United States District Court, E.D. California
ORDER GRANTING IN PART AND DENYING IN PART
PLAINTIFF'S MOTION TO MODIFY SUBPOENA AND DENYING MOTION
TO QUASH (DOCS. 22)
JENNIFER L. THURSTON UNITED STATES MAGISTRATE JUDGE.
August 15, 2019, Plaintiff Phillip Reid filed a motion to
quash Defendant's subpoena duces tecum or to
request that the subpoena be modified and limited to issues
and dates relevant to Plaintiff's complaint. (Doc. 22.)
The subpoena seeks “all [of Plaintiff's] medical
and mental records from January 1, 2018 to the present,
” as well as “all special incident reports, IDNs,
special movement reports, team meeting notes and any other
records/documents that may be stored digitally and/or
electronically for [Plaintiff] … from January 1, 2018
to present.” (Id. at 18.). Plaintiff objects
to the subpoena because he claims it violates the Court's
July 19, 2019 order staying this case and on because it seeks
information that is irrelevant and unlikely to lead to
admissible evidence. (Id. at 2-3.) On August 22,
2019, Defendant Amanda M. Wood filed an opposition to
Plaintiff's motion. (Doc. 27). Plaintiff did not file a
reply, and the Court deems the motion submitted. See
Local Rule 230(1).
Federal Rule of Civil Procedure 45(a)(1)(C), a party may
subpoena a nonparty to produce documents, electronically
stored information, and tangible things. Under Rule 26(b)(1),
a party “may obtain discovery regarding any
nonprivileged matter that is relevant to a party's claim
or defense and proportional to the needs of the case.”
The Court must quash or modify a subpoena if it
“requires disclosure of privileged or other protected
matter, if no exception or waiver applies.”
recognize a constitutional right to privacy, as well as a
doctor-patient and psychotherapist-patient privilege.
See, e.g., Jaffee v. Redmond, 518 U.S. 1, 15 (1996);
Marin Caesar v. Mountanos, 542 F.2d 1064, 1067 (9th
Cir. 1976); Anderson v. Clawson, No. C 13-0307 LHK
(PR), 2014 WL 3725856, at *2 (N.D. Cal. July 25, 2014).
However, a party's right and privilege are waived when he
raises an otherwise protected matter before the Court.
See, e.g., Caesar, 542 F.2d at 1070. For example, a
party waives the psychotherapist privilege when he elects to
seek monetary damages for emotional distress, since he has
placed his mental condition at issue. E.g., Enwere v.
Terman Assocs., L.P., No. C 07-1239 JF PVT, 2008 WL
5146617, at *3 (N.D. Cal. Dec. 4, 2008); Doe v. City of
Chula Vista, 196 F.R.D. 562, 568 (S.D. Cal. 1999).
However, even when a party waives his right to privacy on a
matter, the waiver is limited to information that is relevant
to the lawsuit. Enwere, 2008 WL 5146617, at *2
(citation omitted). This coincides with the Federal
Rules' mandate that discovery be limited to matters that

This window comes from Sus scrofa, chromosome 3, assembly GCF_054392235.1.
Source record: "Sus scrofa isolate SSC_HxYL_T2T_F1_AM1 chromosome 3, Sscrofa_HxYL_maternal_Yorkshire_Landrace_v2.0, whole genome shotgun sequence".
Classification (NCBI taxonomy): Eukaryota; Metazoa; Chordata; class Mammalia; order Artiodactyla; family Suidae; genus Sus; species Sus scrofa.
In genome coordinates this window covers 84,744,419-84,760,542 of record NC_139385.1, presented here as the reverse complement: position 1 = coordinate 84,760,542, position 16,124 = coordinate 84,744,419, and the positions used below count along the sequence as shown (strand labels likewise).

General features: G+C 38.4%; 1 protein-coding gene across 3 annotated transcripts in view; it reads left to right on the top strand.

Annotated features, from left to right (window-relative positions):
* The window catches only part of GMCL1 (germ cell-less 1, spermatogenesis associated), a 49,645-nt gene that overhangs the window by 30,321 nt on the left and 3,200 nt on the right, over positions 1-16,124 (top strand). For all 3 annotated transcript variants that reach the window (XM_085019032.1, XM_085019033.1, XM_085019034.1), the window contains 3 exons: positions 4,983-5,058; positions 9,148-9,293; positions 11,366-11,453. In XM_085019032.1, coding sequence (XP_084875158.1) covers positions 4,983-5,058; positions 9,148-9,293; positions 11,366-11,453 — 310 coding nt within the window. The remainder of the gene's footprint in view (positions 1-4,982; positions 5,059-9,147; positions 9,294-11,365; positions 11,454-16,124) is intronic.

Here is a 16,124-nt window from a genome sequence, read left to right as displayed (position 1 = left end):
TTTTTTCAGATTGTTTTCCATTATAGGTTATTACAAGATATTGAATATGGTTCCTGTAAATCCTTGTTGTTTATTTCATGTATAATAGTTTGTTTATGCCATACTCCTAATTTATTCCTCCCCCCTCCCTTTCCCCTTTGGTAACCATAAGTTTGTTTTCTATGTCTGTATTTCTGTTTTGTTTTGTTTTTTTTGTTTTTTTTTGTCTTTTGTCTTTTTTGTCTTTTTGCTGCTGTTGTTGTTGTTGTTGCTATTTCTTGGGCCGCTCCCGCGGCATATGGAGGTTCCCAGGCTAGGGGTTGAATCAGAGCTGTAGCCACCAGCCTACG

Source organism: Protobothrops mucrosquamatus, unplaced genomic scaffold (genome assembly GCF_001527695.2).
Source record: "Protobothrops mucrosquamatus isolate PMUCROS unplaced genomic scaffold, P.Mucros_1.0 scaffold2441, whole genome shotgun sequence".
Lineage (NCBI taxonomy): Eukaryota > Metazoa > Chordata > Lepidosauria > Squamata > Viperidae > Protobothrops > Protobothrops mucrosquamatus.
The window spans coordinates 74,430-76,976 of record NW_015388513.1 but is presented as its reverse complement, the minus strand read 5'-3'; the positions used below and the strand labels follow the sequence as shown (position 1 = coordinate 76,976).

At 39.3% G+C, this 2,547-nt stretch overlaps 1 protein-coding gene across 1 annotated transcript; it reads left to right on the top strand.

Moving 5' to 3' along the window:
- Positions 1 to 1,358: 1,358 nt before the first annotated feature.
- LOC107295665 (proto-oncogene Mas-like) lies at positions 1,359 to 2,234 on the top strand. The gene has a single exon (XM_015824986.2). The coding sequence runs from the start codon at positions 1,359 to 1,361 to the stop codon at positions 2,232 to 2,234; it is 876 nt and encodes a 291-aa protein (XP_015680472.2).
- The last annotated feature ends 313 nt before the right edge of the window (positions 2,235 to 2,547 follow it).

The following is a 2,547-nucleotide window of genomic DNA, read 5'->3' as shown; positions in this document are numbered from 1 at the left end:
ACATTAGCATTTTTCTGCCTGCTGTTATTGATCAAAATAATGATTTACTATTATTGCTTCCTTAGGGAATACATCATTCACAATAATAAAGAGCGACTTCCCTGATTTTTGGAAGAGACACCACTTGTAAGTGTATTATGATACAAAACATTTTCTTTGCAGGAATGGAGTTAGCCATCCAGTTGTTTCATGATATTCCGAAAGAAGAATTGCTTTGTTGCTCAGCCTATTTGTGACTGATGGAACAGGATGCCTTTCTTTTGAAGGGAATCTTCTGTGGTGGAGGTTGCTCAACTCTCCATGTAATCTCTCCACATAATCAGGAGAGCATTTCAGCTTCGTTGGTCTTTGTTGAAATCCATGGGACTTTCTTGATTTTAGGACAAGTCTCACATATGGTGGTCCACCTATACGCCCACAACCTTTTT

are relevant to a party's claim or defense. See
Fed. R. Civ. P. 26(b)(1).
Motion to Quash
moves to quash Defendant's subpoena on two grounds.
First, Plaintiff contends that the subpoena violates the
Court's July 31, 2019 order staying this case, since
Defendant issued the subpoena on July 31, 2019, as well as an
amended version on August 1, 2019. (Doc. 22 at 3; see
also Id. at 10, 14.) The Court finds that the subpoena
constituted discovery in contravention of the Court's
order, (see Doc. 17 at 2). However, since the Court
lifted the stay on August 21, 2019, (Doc. 25),
Plaintiff's objection on this ground is moot.
Plaintiff argues that the subpoena “seek[s] material
that is outside the scope of this litigation, and …
will potentially prejudice Plaintiff should this case be put
in front of a jury.” (Doc. 22 at 4.) Plaintiff also
contends that the documents sought by Defendant are
“irrelevant and unlikely to … lead to …
admissible evidence.” (Id.)
Federal Rules make clear that information “need not be
admissible in evidence to be discoverable.”
Fed.R.Civ.P. 26(b)(1). Thus, whether discovered material will
prejudice Plaintiff at trial is not pertinent to whether
discovery is allowed. If this case goes to trial, the Court
will determine whether specific evidence is admissible at the
trial. Thus, the question now is whether the subpoenaed
materials are relevant to a party's claim or defense,
whether they are privileged or otherwise protected, and
whether they are subject to a waiver or exception to an
implicated privilege or protection. See Fed. R. Civ.
P. 26(b)(1); 45(d)(3)(A)(iii).
complaint, Plaintiff contends that the defendant violated his
right to safety as a civil detainee and failed to protect him
against physical attacks by co-patients at Coalinga State
Hospital. (Doc. 1 at 4; see also Doc. 9 at 7.)
Plaintiff alleges that he reported threats to his safety to
hospital doctors, psychologists, and staff, including
Defendant Supervisor Woods. (Doc. 1 at 4.) In his request for
relief, Plaintiff seeks $400, 000 for “physical and
mental anguish” suffered as a result of Defendant's
alleged misconduct. (Doc. 1 at 5.) Consequently, Plaintiff
has placed his physical and mental condition, as well as
discussions with hospital doctors and psychologists, at issue
in his lawsuit. See Enwere, 2008 WL 5146617, at *3.
Therefore, even though Plaintiff enjoys a privacy right with
respect to his medical records, and communications with his
doctors and psychotherapists are privileged, Plaintiff has
waived his right and privilege.
same reason, Plaintiff's medical records are relevant to
the parties' claims and defenses. Because Plaintiff is
alleging that hospital personnel failed to protect him after
he warned them he was in danger, Defendant has the right to
counter this allegation by contending, for example, that
Defendant was unaware of Plaintiff's warnings.
Additionally, because Plaintiff is arguing that physical and
mental injuries entitle him to monetary damages, Defendant
has the right to counter this argument by arguing, for
example, that any physical and emotional injuries were caused